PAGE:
Rand Paul Blames ‘War on Drugs’ for Hindering Black Voters

Rand Paul Blames ‘War on Drugs’ for Hindering Black Voters

There is a strong belief out there that all black voters lean towards the democratic position when it comes to voting. This isn’t always true. Although there does appear to be an overwhelming majority that does favor the left, Rand Paul has made a concerted effort to attract the African-American community back to the Republican perspective. Historically, the Republican Party was originally the preferred party of African-Americans. Only recently has the Democratic party garnered more of the black vote.

It’s well known that Rand Paul supports the eradication of mandatory minimums for federal drug charges. He believes in allowing judges to do the job that they’re paid to do that is to decide the adequate punishment for criminal offenses. Some individuals that get caught with petty drug charges or first-time offenses suffer the same fate as habitual offenders and hardened criminals. Personally, I know people who have made bad decisions or are still hindered by offenses made as a juvenile or young adult. I am one of those people.

Chris Deaton, writer at Red Alert Politics, details Rand Paul’s feeling on why voting in the African-American community is hit especially hard by the “War on Drugs”:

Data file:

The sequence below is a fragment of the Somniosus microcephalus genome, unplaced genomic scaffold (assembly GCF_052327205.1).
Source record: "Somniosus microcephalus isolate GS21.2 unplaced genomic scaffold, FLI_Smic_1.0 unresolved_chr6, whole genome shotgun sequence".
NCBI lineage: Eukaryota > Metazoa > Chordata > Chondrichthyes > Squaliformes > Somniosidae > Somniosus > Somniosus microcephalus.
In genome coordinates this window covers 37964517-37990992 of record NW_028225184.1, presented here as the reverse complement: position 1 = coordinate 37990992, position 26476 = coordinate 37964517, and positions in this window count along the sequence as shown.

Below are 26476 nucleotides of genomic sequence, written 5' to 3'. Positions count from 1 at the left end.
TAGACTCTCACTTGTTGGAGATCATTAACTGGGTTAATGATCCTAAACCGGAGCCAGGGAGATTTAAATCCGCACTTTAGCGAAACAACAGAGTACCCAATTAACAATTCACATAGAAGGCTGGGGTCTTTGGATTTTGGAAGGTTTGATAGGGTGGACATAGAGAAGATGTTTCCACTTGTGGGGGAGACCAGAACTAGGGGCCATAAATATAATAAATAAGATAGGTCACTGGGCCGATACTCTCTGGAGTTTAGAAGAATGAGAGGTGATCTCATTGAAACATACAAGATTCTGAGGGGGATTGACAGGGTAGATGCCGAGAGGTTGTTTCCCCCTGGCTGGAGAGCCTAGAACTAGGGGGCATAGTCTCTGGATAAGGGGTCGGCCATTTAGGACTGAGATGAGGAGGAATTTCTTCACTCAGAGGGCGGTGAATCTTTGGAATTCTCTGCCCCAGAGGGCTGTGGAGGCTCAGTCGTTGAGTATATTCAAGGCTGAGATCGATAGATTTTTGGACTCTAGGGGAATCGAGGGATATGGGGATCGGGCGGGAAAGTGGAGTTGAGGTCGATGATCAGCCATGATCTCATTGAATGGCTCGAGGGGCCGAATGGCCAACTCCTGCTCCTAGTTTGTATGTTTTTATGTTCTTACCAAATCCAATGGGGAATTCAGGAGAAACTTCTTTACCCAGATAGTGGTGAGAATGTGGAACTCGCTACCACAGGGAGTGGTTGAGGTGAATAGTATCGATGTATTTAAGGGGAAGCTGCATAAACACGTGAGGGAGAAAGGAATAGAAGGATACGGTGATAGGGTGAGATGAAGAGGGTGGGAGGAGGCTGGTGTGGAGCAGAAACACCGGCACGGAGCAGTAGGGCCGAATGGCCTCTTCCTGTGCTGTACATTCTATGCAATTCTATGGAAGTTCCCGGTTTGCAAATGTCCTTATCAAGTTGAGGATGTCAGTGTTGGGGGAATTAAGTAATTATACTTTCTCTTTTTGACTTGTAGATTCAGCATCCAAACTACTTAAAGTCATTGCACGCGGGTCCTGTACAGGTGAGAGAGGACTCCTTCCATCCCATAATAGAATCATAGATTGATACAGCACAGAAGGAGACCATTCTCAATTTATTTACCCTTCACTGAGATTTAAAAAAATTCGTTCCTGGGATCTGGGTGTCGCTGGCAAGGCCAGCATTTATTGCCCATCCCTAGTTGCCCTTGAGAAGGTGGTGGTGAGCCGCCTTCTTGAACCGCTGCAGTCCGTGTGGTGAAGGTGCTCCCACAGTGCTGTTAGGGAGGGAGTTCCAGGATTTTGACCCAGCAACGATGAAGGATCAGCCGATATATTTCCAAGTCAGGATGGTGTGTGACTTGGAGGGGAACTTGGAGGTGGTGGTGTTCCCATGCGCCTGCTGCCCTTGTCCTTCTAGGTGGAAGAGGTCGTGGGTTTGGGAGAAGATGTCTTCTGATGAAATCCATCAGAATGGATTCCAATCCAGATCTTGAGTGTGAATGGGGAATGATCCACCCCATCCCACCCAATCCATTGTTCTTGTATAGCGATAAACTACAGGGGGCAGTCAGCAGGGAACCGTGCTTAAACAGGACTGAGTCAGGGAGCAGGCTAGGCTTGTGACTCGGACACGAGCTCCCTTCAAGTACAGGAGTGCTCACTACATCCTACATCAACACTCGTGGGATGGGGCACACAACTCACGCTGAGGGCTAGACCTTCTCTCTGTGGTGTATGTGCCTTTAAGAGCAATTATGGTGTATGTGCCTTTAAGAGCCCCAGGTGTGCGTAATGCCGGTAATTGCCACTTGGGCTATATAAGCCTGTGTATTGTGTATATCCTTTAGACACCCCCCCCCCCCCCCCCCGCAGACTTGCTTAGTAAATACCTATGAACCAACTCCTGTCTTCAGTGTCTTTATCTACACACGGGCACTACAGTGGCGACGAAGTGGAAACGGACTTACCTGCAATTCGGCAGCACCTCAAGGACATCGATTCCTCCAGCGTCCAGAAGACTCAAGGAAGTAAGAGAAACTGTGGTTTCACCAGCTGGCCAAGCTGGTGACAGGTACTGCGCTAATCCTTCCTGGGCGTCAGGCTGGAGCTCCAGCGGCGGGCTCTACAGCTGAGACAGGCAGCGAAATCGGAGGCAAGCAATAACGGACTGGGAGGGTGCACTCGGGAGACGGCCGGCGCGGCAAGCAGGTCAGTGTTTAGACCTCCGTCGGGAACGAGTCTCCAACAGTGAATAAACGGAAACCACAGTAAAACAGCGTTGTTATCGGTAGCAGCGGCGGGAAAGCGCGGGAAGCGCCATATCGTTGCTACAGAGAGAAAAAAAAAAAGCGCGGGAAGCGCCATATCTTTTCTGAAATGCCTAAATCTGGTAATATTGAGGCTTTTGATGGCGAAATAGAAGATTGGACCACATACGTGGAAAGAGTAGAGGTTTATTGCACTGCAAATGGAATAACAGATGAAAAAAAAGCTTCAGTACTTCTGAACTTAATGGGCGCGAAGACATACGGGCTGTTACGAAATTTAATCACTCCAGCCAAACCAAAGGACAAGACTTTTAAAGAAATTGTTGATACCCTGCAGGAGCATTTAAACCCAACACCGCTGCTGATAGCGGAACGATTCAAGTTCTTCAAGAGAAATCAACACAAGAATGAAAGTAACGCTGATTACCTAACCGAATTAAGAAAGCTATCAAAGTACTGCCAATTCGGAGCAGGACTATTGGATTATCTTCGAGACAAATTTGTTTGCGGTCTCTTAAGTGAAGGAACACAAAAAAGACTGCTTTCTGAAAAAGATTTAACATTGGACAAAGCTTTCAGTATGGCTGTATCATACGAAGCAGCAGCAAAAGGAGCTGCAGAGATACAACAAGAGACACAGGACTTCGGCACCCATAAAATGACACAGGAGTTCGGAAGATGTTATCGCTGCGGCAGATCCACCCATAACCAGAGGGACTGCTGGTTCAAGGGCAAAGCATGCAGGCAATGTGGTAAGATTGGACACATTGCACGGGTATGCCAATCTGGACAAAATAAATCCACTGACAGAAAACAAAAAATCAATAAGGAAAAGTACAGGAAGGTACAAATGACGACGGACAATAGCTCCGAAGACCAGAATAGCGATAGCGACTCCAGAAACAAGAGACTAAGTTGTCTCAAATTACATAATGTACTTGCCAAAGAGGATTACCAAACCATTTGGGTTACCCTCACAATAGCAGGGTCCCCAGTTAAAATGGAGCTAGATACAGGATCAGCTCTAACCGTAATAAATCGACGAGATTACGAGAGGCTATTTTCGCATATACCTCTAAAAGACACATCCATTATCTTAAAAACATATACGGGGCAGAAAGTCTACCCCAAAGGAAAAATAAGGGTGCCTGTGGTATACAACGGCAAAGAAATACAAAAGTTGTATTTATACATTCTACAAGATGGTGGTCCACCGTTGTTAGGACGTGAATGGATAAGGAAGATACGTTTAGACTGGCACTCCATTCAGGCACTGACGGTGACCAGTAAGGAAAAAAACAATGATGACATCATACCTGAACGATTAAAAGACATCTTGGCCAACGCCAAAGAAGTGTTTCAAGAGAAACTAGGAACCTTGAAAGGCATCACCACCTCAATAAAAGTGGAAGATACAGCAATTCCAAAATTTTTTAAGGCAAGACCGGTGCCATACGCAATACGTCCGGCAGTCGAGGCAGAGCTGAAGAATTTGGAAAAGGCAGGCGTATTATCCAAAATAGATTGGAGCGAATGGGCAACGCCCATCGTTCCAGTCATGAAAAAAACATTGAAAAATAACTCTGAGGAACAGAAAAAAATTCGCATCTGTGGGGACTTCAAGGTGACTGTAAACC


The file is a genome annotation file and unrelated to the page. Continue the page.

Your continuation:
“If I told you that one out of three African-American males is forbidden by law from voting, you might think I was talking about Jim Crow 50 years ago,” Paul said. “Yet today, a third of African-American males are still prevented from voting because of the War on Drugs.”

Although Paul feels that the war on drugs is hindering people from exercising their right to vote, the two most recent elections have seen a greater turnout percentage-wise of African-Americans than any other demographic. I believe the majority of this is motivated by having a black candidate on the ballot. Also in the previous two elections we’ve heard more claims of voting fraud and voter discrimination than ever before. Simple measures such as a voter ID law could be enacted to help quell both these claims.

Yet there are still opponents to this measure who will complain that this is a measure to prevent certain people from being able to vote. I often wonder why there is anything wrong with requesting identification at the ballot. Every other important act that we do daily requires identification such as driving or checking bank accounts, so what is wrong with showing ID once every four years for such an event as important as electing a president? Rand presents his take:

“Additionally, Paul said that those who liken voter ID measures to Jim Crow laws are misguided.

“I … think that some people are a little bit stuck in the past when they want to compare this,” Paul said. “There was a time in the South when African-Americans were absolutely prohibited from voting by selective applications of bizarre and absurd literacy tests. And that was an abomination, that’s why we needed the Voting Rights Act, but that’s not showing your ID.”

When we as Americans began to look at issues from the perspective of what is most beneficial to society and not what is most beneficial to ourselves, we can begin to make improvements in law that will equally benefit everyone. These two issues although centered around the African-American community, have deep underlying implications that can affect the country for the better as a whole. Sen. Rand Paul is making the necessary moves to let the issues be known and changed for the better.



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